With all of this breakfast talk, I am actually inspired to go and get a new waffle iron . My old one is long gone and even if I knew where it was, its condition would be too far gone for proper use. I hear that pizzelles are all the rage now, so someday I'll try my hand at preparing those. Pizzelles seem like a sophisticated way to have waffles for those romantic, European-inspired bed and breakfast goers who want something special. As with so many things, they are on my culinary to-do list, too.

What do you enjoy having for breakfast and what kind of associations does breakfast bring about for you?


  1. I'm like you. I tend to choose whatever it is I'm in the mood for regardless of the time of day. On the rare occasion I eat breakfast, I'm just as likely to choose a slice of cold pizza or a dish of beef stew leftover from the night before as I am a ham slice and a bowl of grits or a stack of pancakes. More likely, even. Leftovers are a bit easier when one is pressed for time.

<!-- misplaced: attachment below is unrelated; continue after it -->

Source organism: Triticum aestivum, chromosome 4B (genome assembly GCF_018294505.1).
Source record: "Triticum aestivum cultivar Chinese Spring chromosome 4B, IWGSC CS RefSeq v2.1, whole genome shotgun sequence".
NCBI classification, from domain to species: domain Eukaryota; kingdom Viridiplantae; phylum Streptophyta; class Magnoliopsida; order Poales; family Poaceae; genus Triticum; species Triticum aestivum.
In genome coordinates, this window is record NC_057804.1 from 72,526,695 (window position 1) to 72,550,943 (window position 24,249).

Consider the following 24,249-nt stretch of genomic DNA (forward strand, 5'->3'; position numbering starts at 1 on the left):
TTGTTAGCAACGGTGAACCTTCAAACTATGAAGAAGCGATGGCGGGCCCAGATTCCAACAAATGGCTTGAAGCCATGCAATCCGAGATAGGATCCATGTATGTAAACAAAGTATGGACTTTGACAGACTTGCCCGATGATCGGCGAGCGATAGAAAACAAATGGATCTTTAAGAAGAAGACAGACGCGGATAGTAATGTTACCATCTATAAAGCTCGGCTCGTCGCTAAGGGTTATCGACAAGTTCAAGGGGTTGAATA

As far as what my favorites are of the foods typically considered breakfast foods, I'd have to say I'm always up for some home fries or grits with a side of ham, sausage, or bacon. Those things are a little heavy for every day, but I do enjoy them as special treats from time to time.

  2. My daughter's favorite breakfast is Soup! She likes it almost every morning or a baked Potato. She also has eaten leftover casserole. I myself like muffins in the morning but sometimes leftover Pizza.

  3. Hi Badbadkitty! :)

    I love soups as well. If they are hearty and fulfilling they can be great for starting the day. They aren't just good for lunches or dinners.

    I've been intending to experiment with a variety of fruit soups as desserts but also as breakfast items. I've got a few ideas jotted down in my notebook that I'll try to document in the near future once I get around to experimenting. :)